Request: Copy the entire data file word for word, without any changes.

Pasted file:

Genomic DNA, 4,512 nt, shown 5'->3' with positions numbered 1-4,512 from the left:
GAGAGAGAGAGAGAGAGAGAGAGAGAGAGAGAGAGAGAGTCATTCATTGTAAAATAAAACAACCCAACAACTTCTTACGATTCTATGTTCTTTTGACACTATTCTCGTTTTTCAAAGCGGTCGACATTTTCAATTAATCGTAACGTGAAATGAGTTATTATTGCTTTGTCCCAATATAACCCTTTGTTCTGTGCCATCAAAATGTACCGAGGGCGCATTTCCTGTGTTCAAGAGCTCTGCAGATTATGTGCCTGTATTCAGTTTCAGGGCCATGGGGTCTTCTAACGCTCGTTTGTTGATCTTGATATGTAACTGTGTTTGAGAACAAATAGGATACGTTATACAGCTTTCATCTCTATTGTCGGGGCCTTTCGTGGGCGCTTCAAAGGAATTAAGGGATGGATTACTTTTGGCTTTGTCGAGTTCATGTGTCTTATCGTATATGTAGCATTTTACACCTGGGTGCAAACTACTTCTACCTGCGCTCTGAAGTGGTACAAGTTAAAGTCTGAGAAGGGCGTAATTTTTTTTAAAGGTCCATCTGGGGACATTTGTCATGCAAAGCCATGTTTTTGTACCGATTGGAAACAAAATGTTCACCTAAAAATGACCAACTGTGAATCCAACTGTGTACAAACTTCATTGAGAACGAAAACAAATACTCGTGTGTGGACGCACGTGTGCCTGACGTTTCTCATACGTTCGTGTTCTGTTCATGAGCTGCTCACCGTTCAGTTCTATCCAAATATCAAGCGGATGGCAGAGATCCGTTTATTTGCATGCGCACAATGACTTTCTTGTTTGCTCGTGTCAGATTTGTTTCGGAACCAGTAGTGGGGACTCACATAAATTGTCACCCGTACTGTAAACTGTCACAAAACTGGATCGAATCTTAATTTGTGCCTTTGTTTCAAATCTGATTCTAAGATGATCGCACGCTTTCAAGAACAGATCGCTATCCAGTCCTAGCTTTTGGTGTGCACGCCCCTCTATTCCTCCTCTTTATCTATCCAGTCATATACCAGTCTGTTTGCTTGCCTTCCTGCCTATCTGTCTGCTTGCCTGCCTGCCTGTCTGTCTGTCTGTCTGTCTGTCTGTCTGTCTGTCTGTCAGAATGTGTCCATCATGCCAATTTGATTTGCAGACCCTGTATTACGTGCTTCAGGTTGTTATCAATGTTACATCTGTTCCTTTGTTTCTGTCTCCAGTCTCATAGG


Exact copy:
Genomic DNA, 4,512 nt, shown 5'->3' with positions numbered 1-4,512 from the left:
GAGAGAGAGAGAGAGAGAGAGAGAGAGAGAGAGAGAGAGTCATTCATTGTAAAATAAAACAACCCAACAACTTCTTACGATTCTATGTTCTTTTGACACTATTCTCGTTTTTCAAAGCGGTCGACATTTTCAATTAATCGTAACGTGAAATGAGTTATTATTGCTTTGTCCCAATATAACCCTTTGTTCTGTGCCATCAAAATGTACCGAGGGCGCATTTCCTGTGTTCAAGAGCTCTGCAGATTATGTGCCTGTATTCAGTTTCAGGGCCATGGGGTCTTCTAACGCTCGTTTGTTGATCTTGATATGTAACTGTGTTTGAGAACAAATAGGATACGTTATACAGCTTTCATCTCTATTGTCGGGGCCTTTCGTGGGCGCTTCAAAGGAATTAAGGGATGGATTACTTTTGGCTTTGTCGAGTTCATGTGTCTTATCGTATATGTAGCATTTTACACCTGGGTGCAAACTACTTCTACCTGCGCTCTGAAGTGGTACAAGTTAAAGTCTGAGAAGGGCGTAATTTTTTTTAAAGGTCCATCTGGGGACATTTGTCATGCAAAGCCATGTTTTTGTACCGATTGGAAACAAAATGTTCACCTAAAAATGACCAACTGTGAATCCAACTGTGTACAAACTTCATTGAGAACGAAAACAAATACTCGTGTGTGGACGCACGTGTGCCTGACGTTTCTCATACGTTCGTGTTCTGTTCATGAGCTGCTCACCGTTCAGTTCTATCCAAATATCAAGCGGATGGCAGAGATCCGTTTATTTGCATGCGCACAATGACTTTCTTGTTTGCTCGTGTCAGATTTGTTTCGGAACCAGTAGTGGGGACTCACATAAATTGTCACCCGTACTGTAAACTGTCACAAAACTGGATCGAATCTTAATTTGTGCCTTTGTTTCAAATCTGATTCTAAGATGATCGCACGCTTTCAAGAACAGATCGCTATCCAGTCCTAGCTTTTGGTGTGCACGCCCCTCTATTCCTCCTCTTTATCTATCCAGTCATATACCAGTCTGTTTGCTTGCCTTCCTGCCTATCTGTCTGCTTGCCTGCCTGCCTGTCTGTCTGTCTGTCTGTCTGTCTGTCTGTCTGTCTGTCAGAATGTGTCCATCATGCCAATTTGATTTGCAGACCCTGTATTACGTGCTTCAGGTTGTTATCAATGTTACATCTGTTCCTTTGTTTCTGTCTCCAGTCTCATAGG